Once you have effectively charted the key considerations, then you need to assess the tradeoffs. And that involves giving relative weight to the various factors. Although the 6 topics listed above are ordered by importance, this is far from an exact science.

You will likely find that no recommender checks every box. So, start by looking for red flags that could singlehandedly rule out a recommender. For example, if you don’t have confidence a recommender can write glowingly, has the necessary time to commit to the effort, or has worked closely with you for at least 3-6 months in the past two years, then it may not make sense to pursue that individual at all.

Then, try to focus on what is “nice-to-have” versus what is a “must-have”. For example, it’s benefitial, but not essential, that a recommender have a top-tier MBA and/or know a lot about you outside of work. You can inform them about relevant info if they don’t. Conversely, it’s critical that a chosen recommender knows you well in a professional capacity, can write glowingly, and has worked with you recently and for long enough.

PRO TIP: Show your spreadsheet to someone you trust who can assess it with fresh eyes and less bias. This could be a friend currently pursuing an MBA, a mentor, or an admissions consultant. Applicants are understandably “in the weeds” with all the details of this important decision. Sometimes it can be hard to see the forest! An unbiased individual can ask questions that clarify your thinking around choosing your recommenders.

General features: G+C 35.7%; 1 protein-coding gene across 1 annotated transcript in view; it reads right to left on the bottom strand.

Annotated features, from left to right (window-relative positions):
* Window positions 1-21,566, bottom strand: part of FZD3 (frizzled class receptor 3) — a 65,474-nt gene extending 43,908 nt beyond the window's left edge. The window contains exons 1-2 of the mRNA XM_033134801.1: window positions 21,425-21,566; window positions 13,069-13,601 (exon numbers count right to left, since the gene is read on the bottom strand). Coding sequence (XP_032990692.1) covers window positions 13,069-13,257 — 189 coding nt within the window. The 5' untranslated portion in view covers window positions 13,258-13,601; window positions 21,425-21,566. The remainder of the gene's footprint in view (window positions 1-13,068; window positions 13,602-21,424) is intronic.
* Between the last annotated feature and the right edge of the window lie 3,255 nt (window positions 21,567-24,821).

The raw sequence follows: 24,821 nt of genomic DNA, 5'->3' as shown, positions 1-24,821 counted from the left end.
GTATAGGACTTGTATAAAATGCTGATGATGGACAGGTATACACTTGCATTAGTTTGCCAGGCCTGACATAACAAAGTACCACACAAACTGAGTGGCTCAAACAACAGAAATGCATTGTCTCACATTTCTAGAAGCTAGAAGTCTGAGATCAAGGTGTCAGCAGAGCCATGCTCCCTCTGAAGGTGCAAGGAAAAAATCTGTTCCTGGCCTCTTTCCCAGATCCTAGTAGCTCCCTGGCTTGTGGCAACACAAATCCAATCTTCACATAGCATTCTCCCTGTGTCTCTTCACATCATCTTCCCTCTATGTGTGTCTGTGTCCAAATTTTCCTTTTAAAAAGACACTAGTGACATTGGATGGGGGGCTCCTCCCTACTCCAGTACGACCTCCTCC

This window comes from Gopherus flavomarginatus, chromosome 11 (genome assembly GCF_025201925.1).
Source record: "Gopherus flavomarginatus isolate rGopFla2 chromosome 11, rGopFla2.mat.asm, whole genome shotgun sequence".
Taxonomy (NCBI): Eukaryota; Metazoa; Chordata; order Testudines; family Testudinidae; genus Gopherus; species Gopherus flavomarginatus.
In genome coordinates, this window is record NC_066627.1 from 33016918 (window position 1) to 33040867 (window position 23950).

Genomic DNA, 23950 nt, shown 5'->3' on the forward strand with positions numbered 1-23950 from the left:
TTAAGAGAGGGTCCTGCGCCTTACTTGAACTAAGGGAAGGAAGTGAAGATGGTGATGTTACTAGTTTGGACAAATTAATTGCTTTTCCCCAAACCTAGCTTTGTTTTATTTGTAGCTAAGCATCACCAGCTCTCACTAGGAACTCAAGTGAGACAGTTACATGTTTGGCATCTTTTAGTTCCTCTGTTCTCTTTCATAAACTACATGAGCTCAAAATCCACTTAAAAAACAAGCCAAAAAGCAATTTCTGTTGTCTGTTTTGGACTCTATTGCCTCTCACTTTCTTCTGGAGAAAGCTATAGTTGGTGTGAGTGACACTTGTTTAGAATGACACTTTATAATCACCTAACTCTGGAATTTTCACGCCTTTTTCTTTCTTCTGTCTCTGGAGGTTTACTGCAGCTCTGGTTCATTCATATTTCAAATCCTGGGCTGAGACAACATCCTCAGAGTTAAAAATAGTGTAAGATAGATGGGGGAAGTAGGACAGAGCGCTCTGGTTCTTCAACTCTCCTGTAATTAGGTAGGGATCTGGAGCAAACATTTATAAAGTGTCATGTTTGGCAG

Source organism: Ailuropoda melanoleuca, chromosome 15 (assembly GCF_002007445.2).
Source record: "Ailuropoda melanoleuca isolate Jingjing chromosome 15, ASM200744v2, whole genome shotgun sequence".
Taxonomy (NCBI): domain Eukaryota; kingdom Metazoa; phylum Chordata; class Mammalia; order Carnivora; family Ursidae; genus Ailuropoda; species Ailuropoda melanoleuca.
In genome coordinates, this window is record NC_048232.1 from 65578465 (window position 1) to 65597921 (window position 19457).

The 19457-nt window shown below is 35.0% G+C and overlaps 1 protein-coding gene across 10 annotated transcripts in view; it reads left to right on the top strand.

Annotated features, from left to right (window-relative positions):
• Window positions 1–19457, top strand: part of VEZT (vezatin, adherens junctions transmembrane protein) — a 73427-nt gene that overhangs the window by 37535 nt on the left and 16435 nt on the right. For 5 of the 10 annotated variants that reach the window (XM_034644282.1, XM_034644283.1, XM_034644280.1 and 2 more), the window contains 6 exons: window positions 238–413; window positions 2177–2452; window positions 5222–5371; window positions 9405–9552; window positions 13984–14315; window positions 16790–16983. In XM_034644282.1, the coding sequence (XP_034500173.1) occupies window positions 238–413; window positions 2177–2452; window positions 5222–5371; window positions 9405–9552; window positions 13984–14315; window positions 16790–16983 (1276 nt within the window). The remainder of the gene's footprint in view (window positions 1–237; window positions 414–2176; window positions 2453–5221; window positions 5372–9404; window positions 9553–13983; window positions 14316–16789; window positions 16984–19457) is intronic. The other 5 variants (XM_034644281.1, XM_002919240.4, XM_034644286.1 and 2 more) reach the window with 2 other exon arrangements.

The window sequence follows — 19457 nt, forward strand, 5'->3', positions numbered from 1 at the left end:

Choosing Your Recommenders

Now you’re ready to make decisions. After eliminating anyone that failed to meet the necessary criteria and identifying which ones offered the most attractive tradeoffs, you can choose your 2-4 recommenders.

Notice that the number ranges from 2 to 4. And that’s because there are instances where you may have a recommender only write your letter for one or a subset of your schools. This may be driven by their capacity, their affiliation with a specific school, or other considerations. There’s no right or wrong here but successful applicants won’t overcomplicate this.


If you’d like expert input on choosing the best recommenders, we’d love to chat. Our team is here to help you make the best choice for YOU. Simply fill out the brief questionnaire through the button below to schedule your free initial consultation.


Other Recommender FAQs

We also wanted to share some of the frequent questions we hear from our clients regarding choosing their recommenders. They include:

What if I can’t ask my current manager for a recommendation because I’m not planning to tell my company that I’m applying?